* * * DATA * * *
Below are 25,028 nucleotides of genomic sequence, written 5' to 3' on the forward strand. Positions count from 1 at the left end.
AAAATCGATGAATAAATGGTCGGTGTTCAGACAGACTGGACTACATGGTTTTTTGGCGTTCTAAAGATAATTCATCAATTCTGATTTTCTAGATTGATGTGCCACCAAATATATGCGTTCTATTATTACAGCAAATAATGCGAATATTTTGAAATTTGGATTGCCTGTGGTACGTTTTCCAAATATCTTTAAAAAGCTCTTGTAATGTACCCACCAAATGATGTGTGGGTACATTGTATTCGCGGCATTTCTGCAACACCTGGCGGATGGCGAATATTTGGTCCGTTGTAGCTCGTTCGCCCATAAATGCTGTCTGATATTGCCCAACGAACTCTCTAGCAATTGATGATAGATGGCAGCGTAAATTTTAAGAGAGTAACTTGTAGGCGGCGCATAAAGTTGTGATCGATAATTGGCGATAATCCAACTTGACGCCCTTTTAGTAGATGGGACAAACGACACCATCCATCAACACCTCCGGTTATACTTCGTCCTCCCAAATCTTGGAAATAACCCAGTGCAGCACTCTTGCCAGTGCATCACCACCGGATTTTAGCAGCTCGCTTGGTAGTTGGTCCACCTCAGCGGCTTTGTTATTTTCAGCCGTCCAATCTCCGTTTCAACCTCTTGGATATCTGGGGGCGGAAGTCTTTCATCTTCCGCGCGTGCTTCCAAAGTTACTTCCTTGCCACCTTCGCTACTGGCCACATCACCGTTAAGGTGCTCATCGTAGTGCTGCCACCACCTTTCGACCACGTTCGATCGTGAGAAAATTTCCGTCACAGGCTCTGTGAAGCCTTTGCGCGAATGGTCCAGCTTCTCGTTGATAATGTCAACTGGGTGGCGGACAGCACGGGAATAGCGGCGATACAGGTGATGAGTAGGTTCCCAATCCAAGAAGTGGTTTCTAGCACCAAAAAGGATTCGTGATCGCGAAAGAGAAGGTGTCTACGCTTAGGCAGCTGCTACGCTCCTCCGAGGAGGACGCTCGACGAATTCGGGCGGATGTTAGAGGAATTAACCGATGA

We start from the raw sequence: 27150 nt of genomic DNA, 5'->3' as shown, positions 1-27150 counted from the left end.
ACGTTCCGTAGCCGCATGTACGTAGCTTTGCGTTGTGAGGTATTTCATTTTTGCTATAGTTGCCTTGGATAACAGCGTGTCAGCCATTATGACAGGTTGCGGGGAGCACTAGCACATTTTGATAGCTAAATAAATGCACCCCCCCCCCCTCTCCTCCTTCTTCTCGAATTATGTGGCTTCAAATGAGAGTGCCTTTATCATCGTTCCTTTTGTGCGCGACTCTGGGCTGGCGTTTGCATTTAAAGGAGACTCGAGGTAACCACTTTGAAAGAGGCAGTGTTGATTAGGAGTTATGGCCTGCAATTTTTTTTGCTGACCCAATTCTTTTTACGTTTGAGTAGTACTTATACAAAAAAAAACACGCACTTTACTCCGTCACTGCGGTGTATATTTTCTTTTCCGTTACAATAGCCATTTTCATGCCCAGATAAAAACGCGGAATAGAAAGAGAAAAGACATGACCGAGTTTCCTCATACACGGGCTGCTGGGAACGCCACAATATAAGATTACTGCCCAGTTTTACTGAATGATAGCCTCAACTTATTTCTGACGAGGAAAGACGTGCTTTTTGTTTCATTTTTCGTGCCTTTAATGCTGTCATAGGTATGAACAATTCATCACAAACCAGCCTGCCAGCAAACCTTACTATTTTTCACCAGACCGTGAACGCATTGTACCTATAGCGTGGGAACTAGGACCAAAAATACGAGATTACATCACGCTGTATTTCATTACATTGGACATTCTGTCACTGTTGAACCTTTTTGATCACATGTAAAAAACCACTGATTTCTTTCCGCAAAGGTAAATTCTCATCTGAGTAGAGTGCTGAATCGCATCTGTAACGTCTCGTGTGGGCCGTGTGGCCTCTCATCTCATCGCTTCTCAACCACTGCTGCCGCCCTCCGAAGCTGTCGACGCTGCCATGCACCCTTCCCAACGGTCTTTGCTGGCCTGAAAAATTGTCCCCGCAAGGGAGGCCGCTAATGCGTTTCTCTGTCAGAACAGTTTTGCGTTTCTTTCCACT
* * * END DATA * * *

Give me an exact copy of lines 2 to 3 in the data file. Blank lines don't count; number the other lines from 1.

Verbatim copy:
AAAATCGATGAATAAATGGTCGGTGTTCAGACAGACTGGACTACATGGTTTTTTGGCGTTCTAAAGATAATTCATCAATTCTGATTTTCTAGATTGATGTGCCACCAAATATATGCGTTCTATTATTACAGCAAATAATGCGAATATTTTGAAATTTGGATTGCCTGTGGTACGTTTTCCAAATATCTTTAAAAAGCTCTTGTAATGTACCCACCAAATGATGTGTGGGTACATTGTATTCGCGGCATTTCTGCAACACCTGGCGGATGGCGAATATTTGGTCCGTTGTAGCTCGTTCGCCCATAAATGCTGTCTGATATTGCCCAACGAACTCTCTAGCAATTGATGATAGATGGCAGCGTAAATTTTAAGAGAGTAACTTGTAGGCGGCGCATAAAGTTGTGATCGATAATTGGCGATAATCCAACTTGACGCCCTTTTAGTAGATGGGACAAACGACACCATCCATCAACACCTCCGGTTATACTTCGTCCTCCCAAATCTTGGAAATAACCCAGTGCAGCACTCTTGCCAGTGCATCACCACCGGATTTTAGCAGCTCGCTTGGTAGTTGGTCCACCTCAGCGGCTTTGTTATTTTCAGCCGTCCAATCTCCGTTTCAACCTCTTGGATATCTGGGGGCGGAAGTCTTTCATCTTCCGCGCGTGCTTCCAAAGTTACTTCCTTGCCACCTTCGCTACTGGCCACATCACCGTTAAGGTGCTCATCGTAGTGCTGCCACCACCTTTCGACCACGTTCGATCGTGAGAAAATTTCCGTCACAGGCTCTGTGAAGCCTTTGCGCGAATGGTCCAGCTTCTCGTTGATAATGTCAACTGGGTGGCGGACAGCACGGGAATAGCGGCGATACAGGTGATGAGTAGGTTCCCAATCCAAGAAGTGGTTTCTAGCACCAAAAAGGATTCGTGATCGCGAAAGAGAAGGTGTCTACGCTTAGGCAGCTGCTACGCTCCTCCGAGGAGGACGCTCGACGAATTCGGGCGGATGTTAGAGGAATTAACCGATGA

We start from the raw sequence: 27150 nt of genomic DNA, 5'->3' as shown, positions 1-27150 counted from the left end.